Device puts the cinch on female incontinence
Written by Kim O’Brien Root
[dropcap]For many women, the miracle of giving birth comes with at least one rarely talked-about side effect: forever after, if you sneeze, you’re going to pee a little.[/dropcap]
If you throw on a panty liner in the morning, it probably won’t matter. But sometimes, it does matter. Female incontinence is nothing to laugh at, whether it develops after pregnancy or from a myriad of other causes, including menopause, injury, Alzheimer’s disease, stroke, obesity or infection.
Oftentimes, just simply being female puts you at risk for developing incontinence. About 30 million women across the country are estimated to suffer from leaky bladders, and that only includes the women who talk about it.
“The problem is probably understated because of embarrassment,” says Dr. Geoffrey Kostiner, a urologist practicing in Williamsburg, Va. “Not everybody goes to the doctor. It’s hard for some women to come to grips with it.”
There are, however, ways to deal with incontinence. There’s surgery, medication, physical therapy, stimulation of the nerves that control the bladder and old-fashioned Kegel exercises—the practice of squeezing and releasing pelvic floor muscles to tighten them.
And now there’s InTone.
Approved by the Federal Drug Administration in February 2012, InTone is a medical device that combines biofeedback and electrical muscle stimulation to help women strengthen their pelvic muscles.
Basically, it does the Kegel exercises for you, in the privacy of your own home. You just have to get beyond what it looks like.
The clinical way to describe it is as a vaginal probe—it’s hand-held and inflates to fit any woman. Realistically, it’s large, purple and looks like something purchased from an adult toy store. It even comes with a silky purple pouch for storage purposes—and it’s hard not to giggle a little when you see it.
But doctors and users say InTone works, all the while lessening the need for surgery and medication. It’s available only by prescription and is backed by a 90-day guarantee. InControl Medical, the Wisconsin-based medical company that created InTone, pledges to refund the cost of the device—$595, if not covered by insurance—if a woman doesn’t see results.
Kostiner, whose practice is based at Tidewater Physicians Multispecialty Group in the New Town area of Williamsburg, is one of only a handful of physicians in the Hampton Roads area certified to prescribe InTone—others are located at Obstetrics & Gynecology Associates of Hampton and at Gynecology Specialists in Chesapeake, according to InControl Medical’s website, www.incontrolmedical.com, where patients can search for doctors who are prescribing the device.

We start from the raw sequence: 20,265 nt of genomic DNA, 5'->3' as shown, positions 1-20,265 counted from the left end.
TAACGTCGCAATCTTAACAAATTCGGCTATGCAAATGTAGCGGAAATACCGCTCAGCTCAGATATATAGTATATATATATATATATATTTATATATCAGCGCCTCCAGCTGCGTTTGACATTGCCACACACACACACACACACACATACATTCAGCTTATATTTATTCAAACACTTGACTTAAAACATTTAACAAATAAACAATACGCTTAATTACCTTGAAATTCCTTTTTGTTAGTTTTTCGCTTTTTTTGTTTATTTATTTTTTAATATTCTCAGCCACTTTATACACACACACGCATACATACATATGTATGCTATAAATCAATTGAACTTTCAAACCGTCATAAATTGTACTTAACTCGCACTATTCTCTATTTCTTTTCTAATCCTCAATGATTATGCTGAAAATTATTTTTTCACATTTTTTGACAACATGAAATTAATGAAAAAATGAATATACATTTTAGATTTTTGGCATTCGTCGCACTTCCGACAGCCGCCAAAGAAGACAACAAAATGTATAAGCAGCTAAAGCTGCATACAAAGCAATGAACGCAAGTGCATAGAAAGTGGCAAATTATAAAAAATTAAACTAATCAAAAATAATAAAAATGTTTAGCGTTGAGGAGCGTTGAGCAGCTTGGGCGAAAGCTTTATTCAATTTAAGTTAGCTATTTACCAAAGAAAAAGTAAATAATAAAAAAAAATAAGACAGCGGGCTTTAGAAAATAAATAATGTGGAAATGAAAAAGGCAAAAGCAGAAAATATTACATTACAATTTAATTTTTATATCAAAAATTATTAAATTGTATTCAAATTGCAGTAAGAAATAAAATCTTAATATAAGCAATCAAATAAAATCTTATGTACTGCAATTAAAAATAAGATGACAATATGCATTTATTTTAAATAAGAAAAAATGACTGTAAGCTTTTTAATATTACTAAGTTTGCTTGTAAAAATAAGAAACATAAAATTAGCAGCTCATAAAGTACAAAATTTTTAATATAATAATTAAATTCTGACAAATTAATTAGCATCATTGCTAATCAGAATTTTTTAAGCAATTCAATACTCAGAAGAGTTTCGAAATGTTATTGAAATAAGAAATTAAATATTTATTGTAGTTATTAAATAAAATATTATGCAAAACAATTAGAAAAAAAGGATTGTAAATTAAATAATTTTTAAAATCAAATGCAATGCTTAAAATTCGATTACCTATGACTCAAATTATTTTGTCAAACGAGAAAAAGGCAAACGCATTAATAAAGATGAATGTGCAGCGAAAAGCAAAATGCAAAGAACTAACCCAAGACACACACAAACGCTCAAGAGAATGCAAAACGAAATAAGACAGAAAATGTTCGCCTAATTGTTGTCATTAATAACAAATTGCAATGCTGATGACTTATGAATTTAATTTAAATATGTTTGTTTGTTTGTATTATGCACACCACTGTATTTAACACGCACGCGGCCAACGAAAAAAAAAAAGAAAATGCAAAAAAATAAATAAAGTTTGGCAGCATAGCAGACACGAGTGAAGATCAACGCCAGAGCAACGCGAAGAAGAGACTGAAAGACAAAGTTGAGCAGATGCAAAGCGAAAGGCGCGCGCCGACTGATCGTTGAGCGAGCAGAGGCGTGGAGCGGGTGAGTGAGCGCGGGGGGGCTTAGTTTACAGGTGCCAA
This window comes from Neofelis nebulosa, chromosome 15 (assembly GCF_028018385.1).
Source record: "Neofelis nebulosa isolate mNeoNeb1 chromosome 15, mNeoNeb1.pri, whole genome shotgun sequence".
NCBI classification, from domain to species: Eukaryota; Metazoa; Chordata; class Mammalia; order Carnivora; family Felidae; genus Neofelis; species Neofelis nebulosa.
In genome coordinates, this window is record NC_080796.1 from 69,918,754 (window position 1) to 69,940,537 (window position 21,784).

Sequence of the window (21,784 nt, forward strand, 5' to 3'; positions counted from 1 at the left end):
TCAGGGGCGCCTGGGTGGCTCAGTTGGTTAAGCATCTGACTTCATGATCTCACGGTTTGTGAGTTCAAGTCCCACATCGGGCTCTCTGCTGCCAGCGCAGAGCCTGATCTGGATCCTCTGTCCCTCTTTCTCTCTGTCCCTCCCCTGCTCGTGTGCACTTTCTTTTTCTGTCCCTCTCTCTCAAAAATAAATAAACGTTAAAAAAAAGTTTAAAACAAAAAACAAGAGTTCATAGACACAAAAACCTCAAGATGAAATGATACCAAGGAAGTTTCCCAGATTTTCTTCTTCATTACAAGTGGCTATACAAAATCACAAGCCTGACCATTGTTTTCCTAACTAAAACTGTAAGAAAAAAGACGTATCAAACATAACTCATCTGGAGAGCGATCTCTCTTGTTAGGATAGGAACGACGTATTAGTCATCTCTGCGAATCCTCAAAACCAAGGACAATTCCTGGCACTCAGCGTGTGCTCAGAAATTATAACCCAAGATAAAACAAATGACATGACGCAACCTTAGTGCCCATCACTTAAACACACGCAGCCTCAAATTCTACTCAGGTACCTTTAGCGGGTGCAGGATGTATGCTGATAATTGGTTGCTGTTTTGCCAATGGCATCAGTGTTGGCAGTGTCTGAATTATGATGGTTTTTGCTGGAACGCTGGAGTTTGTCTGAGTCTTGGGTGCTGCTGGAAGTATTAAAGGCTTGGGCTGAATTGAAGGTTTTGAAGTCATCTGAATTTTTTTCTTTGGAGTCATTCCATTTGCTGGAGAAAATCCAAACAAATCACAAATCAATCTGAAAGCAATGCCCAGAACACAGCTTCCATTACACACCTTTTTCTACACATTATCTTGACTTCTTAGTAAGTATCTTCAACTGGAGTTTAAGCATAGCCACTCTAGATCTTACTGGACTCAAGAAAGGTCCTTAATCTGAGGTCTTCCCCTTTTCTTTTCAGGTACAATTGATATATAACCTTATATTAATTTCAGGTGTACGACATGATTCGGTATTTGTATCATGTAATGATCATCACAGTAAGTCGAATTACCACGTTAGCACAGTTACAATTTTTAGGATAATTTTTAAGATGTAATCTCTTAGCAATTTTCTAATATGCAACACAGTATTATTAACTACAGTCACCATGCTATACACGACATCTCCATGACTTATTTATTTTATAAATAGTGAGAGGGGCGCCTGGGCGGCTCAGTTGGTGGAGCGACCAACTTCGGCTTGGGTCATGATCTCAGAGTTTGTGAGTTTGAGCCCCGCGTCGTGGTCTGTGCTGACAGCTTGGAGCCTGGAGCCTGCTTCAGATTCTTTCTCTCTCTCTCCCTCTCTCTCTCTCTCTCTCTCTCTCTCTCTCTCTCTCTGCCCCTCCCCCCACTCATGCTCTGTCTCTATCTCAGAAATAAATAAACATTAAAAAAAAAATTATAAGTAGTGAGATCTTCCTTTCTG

[quote]It literally puts the power of healing in the patient’s hands.
— Dr. Geoffrey Kostiner[/quote]
Kostiner has four patients currently using InTone. Two of the women have had almost complete resolution of their problems after just using it a short time, he says.
InTone works like this: Voice commands lead the user through inserting the device and then through a 12-minute session that forces the pelvic muscles to contract and release. It’s meant to be used at least six days a week at first, and then one to two times a week (or less) as part of a maintenance program.
“It literally puts the power of healing in the patient’s hands,” Kostiner says.
Anne, one of Kostiner’s patients, has been using InTone since December. She was referred to Kostiner by her family doctor after complaining about what’s referred to as urge incontinence—the feeling of always having to urinate, even if you’ve just used the bathroom.
There are several types of incontinence—urge, characterized by the sudden, intense need to urinate; stress, loss of urine when the bladder is stressed from coughing, sneezing, laughing or other exertion; overflow, the inability to empty your bladder; and mixed, more than one type of incontinence.
One in four new mothers experience some leaking following vaginal childbirth, and one in six new mothers have it following cesarean section, according to the National Associate for Continence.
Up to two-thirds of women never mention their incontinence to their doctors, and two-thirds don’t use any treatment or product to help, such as the use of pads or Kegel exercises, which women tend to do incorrectly even after being taught how, according to InControl Medical.
Sometimes, incontinence is just mildly bothersome—enough that a woman needs to use a panty liner. But for others, it can affect day-to-day activities, such as being afraid to go to a store because you might not reach the bathroom quickly enough.
For Anne, her incontinence was causing her to have to get up multiple times a night to use the bathroom. It got so that the urgency was uncomfortable, and so she finally talked to her doctor.
Kostiner initially prescribed medication—which can calm an overactive bladder, but sometimes comes with uncomfortable side effects such as dry mouth and constipation. Anne was worried about the side effects, so Kostiner suggested the InTone device.
After getting over her surprise at the sight of the device, Anne went along with it. Initially, using it was uncomfortable, she shares, but she pushed past the discomfort once she saw she was getting results.
After three months of use, she no longer has to get up to use the bathroom multiple times a night, which was disrupting her sleep and her life.
“As you get older, when you don’t get enough sleep during the night, it affects you,” says Anne, who is in her mid-50s. “It’s really worked well, and I’m so glad I was able to bypass medication.”